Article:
Did you see the story on the front/home page of today’s New York Times in which Brian Stelter reveals how some of the more prolific YouTube feeders can earn six figures in the process?
“All he needed was a $2,000 Canon camera, a $6 piece of fabric for a backdrop and a pair of work lights from Home Depot. Mr. Buckley is an example of the Internetâ€™s democratizing effect on publishing. Sites like YouTube allow anyone with a high-speed connection to find a fan following, simply by posting material and promoting it online…Mr. Buckley said he was earning over $100,000 from YouTube advertisements.”
It reminded me of the kitchen table businesses that spawned out of eBay in its nascent stages.
But it’s not only consumer-generated video that’s proliferating and profiteering online. Virtually every marketing-driven enterprise I know is experimenting with professionally produced digital moving images to draw eyeballs and drive business.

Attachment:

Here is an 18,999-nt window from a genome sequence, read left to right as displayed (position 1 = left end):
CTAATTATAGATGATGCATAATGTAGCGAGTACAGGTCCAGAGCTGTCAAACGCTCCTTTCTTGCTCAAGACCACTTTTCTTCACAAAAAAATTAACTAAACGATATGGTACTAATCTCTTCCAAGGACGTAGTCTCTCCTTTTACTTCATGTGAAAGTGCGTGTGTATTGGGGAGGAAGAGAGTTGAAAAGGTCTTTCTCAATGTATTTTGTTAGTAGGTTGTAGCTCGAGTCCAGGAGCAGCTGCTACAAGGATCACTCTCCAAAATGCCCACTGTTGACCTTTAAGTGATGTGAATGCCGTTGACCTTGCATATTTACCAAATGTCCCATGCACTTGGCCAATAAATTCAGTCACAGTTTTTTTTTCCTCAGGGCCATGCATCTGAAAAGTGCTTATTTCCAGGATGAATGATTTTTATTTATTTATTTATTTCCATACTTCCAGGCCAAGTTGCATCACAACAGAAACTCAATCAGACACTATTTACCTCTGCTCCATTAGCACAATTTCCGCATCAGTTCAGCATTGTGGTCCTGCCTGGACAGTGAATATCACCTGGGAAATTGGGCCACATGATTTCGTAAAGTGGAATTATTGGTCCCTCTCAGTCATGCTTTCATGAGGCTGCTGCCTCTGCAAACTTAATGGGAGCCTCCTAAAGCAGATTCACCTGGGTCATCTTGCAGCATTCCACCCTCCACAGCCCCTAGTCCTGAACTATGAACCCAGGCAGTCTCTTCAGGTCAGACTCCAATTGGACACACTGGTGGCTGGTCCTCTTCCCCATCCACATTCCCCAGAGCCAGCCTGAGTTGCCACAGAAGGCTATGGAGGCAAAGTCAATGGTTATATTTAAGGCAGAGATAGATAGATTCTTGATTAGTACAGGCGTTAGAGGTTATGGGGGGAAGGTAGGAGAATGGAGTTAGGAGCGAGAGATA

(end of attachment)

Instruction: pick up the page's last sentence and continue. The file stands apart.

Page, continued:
Just this week, my NYTimes.com client bowed a fab new marketing campaign in which a dozen recognizable personalities — from Cynthia Nixon to Kenneth Cole and Padma Lakshmi (above) to the Giants Defensive Linebacker Justin Tuck (incongruously paired with actress Lynn Redgrave) – wax poetic on what about NYTimes.com gives them a charge. Its definitely worth a visit.
Separately, my old friend Josh Seftel pointed me to a similar online video campaign that he directed for MIT. Called The Human Factor, it too showcased a range of individuals — not of the celebrity variety — but equally alluring. The nine featured students talked effusively about their academic and extracurricular endeavors. The link was sent to MIT’s donor base, which apparently responded in a big $$$ way.